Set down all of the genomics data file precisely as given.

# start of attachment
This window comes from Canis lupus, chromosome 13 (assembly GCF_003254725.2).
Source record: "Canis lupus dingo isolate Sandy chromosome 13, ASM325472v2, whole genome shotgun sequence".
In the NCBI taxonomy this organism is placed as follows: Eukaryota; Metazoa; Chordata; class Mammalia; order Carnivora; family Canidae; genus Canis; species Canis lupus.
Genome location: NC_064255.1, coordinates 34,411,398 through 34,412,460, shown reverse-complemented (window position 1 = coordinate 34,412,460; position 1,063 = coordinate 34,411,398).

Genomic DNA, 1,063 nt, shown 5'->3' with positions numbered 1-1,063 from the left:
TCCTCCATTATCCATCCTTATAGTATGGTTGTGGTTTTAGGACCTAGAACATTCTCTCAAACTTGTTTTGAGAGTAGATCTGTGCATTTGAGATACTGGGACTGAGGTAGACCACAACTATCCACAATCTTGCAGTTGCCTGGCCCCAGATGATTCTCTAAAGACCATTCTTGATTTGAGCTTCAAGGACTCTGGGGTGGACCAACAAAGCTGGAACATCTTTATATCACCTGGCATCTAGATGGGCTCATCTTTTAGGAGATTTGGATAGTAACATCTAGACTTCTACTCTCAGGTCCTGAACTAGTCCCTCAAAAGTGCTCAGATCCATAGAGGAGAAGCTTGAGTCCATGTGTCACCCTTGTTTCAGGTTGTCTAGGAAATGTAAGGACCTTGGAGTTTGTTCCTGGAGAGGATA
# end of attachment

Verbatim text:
This window comes from Canis lupus, chromosome 13 (assembly GCF_003254725.2).
Source record: "Canis lupus dingo isolate Sandy chromosome 13, ASM325472v2, whole genome shotgun sequence".
In the NCBI taxonomy this organism is placed as follows: Eukaryota; Metazoa; Chordata; class Mammalia; order Carnivora; family Canidae; genus Canis; species Canis lupus.
Genome location: NC_064255.1, coordinates 34,411,398 through 34,412,460, shown reverse-complemented (window position 1 = coordinate 34,412,460; position 1,063 = coordinate 34,411,398).

Genomic DNA, 1,063 nt, shown 5'->3' with positions numbered 1-1,063 from the left:
TCCTCCATTATCCATCCTTATAGTATGGTTGTGGTTTTAGGACCTAGAACATTCTCTCAAACTTGTTTTGAGAGTAGATCTGTGCATTTGAGATACTGGGACTGAGGTAGACCACAACTATCCACAATCTTGCAGTTGCCTGGCCCCAGATGATTCTCTAAAGACCATTCTTGATTTGAGCTTCAAGGACTCTGGGGTGGACCAACAAAGCTGGAACATCTTTATATCACCTGGCATCTAGATGGGCTCATCTTTTAGGAGATTTGGATAGTAACATCTAGACTTCTACTCTCAGGTCCTGAACTAGTCCCTCAAAAGTGCTCAGATCCATAGAGGAGAAGCTTGAGTCCATGTGTCACCCTTGTTTCAGGTTGTCTAGGAAATGTAAGGACCTTGGAGTTTGTTCCTGGAGAGGATA